3 Famous Pianists You’ve Got To Know: Classical Music
1. Frederic Chopin (March 1, 1810, to October 17, 1849)
Born in the Duchy of Warsaw, Chopin moved to Paris when he was twenty-one years old. He left Poland just as an uprising was starting in that country. Fortunately, he had completed his education on music before these events unraveled. While in Paris, Chopin developed a preference for salon performances as opposed to public concerts. In fact, he only gave 30 public performances from the time he arrived in this city to the time he died. Most of his income came from teaching the piano and selling his compositions. Interestingly, all of his compositions included the piano.
2. Wolfgang Mozart (January 27, 1756, to December 5, 1791)
Mozart is arguably the greatest classical pianist in history. He composed over 600 works during his lifetime and many of them astounded fellow composers over the centuries. For example, Joseph Haydn, the Father of the Symphony, once said that the world would not see an individual with as much talent as Mozart in 100 years.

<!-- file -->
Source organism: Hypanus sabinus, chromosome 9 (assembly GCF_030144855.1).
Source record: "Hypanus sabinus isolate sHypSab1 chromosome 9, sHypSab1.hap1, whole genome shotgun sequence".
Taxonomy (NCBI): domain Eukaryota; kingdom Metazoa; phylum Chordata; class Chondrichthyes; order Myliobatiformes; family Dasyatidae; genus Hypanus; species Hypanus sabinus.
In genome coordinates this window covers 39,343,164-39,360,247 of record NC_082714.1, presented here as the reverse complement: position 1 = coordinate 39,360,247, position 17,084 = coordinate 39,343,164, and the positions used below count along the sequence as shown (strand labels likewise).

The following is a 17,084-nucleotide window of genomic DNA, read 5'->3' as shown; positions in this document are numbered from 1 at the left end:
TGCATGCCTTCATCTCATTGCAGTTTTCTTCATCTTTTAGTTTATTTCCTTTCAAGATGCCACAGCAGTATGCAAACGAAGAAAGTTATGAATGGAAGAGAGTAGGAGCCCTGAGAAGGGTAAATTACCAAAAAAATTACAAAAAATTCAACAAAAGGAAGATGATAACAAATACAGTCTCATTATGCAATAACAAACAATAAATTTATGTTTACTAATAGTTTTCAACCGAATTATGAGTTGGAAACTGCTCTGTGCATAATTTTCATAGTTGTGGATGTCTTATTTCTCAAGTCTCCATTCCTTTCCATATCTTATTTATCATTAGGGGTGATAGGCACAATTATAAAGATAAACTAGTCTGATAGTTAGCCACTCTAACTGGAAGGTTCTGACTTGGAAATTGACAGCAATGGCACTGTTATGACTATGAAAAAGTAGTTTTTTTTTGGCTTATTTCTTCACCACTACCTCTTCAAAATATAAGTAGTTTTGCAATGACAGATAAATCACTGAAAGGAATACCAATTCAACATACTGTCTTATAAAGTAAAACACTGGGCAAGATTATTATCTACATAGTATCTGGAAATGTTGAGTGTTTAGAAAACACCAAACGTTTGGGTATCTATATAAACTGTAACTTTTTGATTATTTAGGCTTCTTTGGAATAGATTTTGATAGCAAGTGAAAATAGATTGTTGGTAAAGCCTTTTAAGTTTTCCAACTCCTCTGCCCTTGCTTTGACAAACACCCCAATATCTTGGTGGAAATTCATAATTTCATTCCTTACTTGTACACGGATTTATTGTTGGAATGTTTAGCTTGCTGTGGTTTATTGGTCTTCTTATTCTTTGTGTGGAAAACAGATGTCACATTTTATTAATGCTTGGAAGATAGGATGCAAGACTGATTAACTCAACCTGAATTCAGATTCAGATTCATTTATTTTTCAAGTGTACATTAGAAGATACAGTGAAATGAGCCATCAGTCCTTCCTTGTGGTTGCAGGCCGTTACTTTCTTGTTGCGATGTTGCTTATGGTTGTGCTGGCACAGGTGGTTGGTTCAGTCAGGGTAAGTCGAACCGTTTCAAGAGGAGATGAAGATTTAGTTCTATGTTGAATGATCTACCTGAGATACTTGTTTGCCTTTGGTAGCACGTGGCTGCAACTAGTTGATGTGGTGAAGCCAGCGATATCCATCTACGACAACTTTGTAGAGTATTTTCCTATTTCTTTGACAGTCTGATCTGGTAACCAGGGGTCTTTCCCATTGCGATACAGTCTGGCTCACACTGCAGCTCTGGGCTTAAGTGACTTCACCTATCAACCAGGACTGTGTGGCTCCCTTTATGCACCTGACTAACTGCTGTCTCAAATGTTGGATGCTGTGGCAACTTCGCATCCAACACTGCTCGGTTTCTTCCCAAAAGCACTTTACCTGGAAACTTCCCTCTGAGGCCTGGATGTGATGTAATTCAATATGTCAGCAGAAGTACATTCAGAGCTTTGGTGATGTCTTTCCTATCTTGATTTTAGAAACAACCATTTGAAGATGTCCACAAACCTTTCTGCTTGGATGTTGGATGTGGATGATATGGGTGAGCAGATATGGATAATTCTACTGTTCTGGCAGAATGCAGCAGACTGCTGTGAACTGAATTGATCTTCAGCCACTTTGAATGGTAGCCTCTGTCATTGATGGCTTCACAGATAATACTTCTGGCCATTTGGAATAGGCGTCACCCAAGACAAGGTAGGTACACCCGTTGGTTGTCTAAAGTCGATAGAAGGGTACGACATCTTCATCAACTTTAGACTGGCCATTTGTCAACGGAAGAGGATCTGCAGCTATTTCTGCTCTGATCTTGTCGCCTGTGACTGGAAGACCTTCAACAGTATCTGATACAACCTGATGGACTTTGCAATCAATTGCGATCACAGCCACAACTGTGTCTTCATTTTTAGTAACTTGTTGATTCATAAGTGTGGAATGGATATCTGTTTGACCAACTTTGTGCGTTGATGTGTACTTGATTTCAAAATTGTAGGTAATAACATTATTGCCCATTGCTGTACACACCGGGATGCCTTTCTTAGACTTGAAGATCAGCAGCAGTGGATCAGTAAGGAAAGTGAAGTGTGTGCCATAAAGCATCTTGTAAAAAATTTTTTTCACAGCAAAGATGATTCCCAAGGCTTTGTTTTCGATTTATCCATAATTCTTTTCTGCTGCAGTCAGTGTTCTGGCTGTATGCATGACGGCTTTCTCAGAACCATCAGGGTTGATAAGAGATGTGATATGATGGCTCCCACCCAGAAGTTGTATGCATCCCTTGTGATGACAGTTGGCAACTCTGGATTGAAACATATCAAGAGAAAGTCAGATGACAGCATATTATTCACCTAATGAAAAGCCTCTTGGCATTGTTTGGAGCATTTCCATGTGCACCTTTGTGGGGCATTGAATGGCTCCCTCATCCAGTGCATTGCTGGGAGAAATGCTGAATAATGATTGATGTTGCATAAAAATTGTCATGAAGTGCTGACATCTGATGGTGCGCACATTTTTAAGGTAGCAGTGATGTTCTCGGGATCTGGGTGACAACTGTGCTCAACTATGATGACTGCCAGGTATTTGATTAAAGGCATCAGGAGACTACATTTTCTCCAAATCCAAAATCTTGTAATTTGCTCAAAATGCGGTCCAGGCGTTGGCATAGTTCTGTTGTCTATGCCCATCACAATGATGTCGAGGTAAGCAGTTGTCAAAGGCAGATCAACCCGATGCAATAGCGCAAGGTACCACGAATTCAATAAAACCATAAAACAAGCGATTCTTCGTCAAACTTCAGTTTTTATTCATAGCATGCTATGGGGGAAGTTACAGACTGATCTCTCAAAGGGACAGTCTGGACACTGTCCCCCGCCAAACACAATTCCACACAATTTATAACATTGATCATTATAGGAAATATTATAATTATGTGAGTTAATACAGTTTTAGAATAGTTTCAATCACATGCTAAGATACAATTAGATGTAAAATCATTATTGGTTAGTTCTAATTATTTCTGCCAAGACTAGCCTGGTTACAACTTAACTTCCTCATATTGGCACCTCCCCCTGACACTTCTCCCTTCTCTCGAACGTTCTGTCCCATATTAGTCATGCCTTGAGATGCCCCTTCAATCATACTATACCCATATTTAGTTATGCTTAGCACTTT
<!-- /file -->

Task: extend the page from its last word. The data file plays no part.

Mozart’s greatest works included the Don Giovanni, Piano Concerto No. 24, and Symphony No. 40 among others. Some researchers argue that listening to Mozart increases your IQ. Others studies show that doing so helps you fight depression. Even though some people dispute these claims, they give you an idea of Mozart’s impact on society.
3. Johannes Brahms (May 7, 1833, to April 3, 1897)
Johannes Brahms was a classical pianist and composer. More specifically, he was a German pianist who spent much of his life in Vienna. His works are so mesmerizing that many people compare him with Ludwig van Beethoven and Johann Sebastian Bach. In fact, Hans von Bulow, a great pianist at the time, referred to these three talented people as the ‘three B’s of music.’
Sadly, doctors diagnosed Brahms with liver cancer in the last half of 1896. This condition did not dampen his love for music. Instead, it strengthened it. More specifically, Brahms attended musical performances despite his ailing health. In March 1987, he attended a concert where Hans Richter was conducting his Symphony No. 4. He also attended Johann Strauss’ opera performance three weeks before his death.